Using nails/glue for composite decking instead of screws?
We're having a composite deck (Timbertech Twinfinish planks - not the tongue-and-groove product) installed, and our contractor is affixing the planks to the pressure-treated framing by using a combination of heavy-duty polyurethane construction adhesive and galvanized nails.
This is not the standard procedure recommended by TT (which is stainless screws or composite deck screws) but our contractor assures that he has successfully done this in the past. The reason he does it is to avoid seeing the screw heads. He says that using screws is "overkill" to keep the boards down.
When I asked whether the glue would make it difficult to replace boards in the future should they need replacement, he said that it would be no more difficult than if he used screws and a screw head popped off, which he says happens frequently. He said that the glue could be scraped off without taking the framing with it.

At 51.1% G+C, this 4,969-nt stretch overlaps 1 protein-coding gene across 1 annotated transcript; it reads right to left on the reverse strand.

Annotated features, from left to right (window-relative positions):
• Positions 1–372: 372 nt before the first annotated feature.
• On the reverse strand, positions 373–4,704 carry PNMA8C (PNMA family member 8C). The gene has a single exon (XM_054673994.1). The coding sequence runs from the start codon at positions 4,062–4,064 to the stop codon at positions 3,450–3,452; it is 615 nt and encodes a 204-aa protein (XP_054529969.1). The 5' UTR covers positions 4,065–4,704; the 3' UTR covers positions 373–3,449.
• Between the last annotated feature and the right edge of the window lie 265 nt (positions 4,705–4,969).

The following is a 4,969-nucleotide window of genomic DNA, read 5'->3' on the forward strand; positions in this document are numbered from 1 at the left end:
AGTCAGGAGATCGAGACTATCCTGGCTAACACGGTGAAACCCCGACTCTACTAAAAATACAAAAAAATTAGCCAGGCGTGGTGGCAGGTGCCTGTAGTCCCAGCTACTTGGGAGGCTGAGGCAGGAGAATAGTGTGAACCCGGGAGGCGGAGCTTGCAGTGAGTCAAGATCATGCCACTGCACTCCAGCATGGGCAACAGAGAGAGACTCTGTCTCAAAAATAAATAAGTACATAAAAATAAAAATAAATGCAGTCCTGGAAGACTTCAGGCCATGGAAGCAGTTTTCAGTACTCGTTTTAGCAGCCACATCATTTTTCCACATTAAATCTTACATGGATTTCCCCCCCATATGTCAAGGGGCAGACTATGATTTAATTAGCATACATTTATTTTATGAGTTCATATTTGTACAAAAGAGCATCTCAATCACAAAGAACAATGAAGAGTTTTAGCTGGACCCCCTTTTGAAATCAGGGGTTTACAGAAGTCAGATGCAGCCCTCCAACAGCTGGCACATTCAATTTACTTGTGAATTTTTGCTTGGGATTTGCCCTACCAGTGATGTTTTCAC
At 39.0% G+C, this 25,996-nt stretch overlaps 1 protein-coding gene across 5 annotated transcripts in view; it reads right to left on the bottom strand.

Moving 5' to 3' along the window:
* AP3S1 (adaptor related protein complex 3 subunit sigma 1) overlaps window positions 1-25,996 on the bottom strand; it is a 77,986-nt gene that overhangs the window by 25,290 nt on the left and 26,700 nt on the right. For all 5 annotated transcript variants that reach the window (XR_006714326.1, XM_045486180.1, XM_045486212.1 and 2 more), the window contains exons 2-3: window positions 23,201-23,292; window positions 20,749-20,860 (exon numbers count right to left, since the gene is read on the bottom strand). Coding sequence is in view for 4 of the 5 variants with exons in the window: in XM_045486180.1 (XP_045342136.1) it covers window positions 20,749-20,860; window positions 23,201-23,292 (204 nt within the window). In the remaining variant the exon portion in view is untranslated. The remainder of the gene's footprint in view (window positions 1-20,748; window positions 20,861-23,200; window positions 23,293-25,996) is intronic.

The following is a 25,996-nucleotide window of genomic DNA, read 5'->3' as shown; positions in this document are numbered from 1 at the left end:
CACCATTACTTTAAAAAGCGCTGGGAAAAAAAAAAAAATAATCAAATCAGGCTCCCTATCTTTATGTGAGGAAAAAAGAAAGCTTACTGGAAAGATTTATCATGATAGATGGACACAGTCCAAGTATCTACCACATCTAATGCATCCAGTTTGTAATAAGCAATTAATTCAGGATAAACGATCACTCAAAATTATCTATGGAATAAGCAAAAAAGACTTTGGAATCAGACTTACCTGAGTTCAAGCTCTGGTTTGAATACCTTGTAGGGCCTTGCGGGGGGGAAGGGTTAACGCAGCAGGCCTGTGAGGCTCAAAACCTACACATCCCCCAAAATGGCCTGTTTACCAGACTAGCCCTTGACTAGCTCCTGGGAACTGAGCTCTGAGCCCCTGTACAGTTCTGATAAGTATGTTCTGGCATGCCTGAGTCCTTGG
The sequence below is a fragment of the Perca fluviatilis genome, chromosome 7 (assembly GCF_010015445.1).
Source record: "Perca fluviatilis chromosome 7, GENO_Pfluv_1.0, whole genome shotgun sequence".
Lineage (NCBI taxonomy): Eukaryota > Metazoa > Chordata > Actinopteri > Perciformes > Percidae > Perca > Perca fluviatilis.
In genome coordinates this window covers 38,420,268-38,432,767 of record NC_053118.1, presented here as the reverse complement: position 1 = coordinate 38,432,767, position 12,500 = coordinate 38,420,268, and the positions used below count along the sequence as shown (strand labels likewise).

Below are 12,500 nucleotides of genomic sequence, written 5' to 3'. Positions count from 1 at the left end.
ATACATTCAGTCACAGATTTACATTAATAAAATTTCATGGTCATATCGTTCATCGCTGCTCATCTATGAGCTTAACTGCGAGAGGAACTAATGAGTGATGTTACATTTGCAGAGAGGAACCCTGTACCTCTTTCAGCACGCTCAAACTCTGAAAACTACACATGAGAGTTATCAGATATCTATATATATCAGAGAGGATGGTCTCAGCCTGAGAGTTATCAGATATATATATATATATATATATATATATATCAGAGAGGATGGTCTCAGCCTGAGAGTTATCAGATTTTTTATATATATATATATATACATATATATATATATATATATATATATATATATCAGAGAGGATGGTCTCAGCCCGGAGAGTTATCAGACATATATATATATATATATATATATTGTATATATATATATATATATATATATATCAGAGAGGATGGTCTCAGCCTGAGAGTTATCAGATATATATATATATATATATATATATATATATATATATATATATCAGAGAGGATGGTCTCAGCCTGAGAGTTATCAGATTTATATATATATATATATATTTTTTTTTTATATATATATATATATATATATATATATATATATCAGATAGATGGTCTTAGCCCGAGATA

When I asked whether the glue would prevent the boards from expansion/contraction, said that composite boards don't really move.
Questions: (1) Has anyone else used (or heard of) using nails and glue instead of screws for composite decking? (2) Should we be concerned about the longevity of the construction, expansion/contraction of the decking, difficulty of replacing boards, or anything else?
I am just a layperson and would really appreciate some expert advice.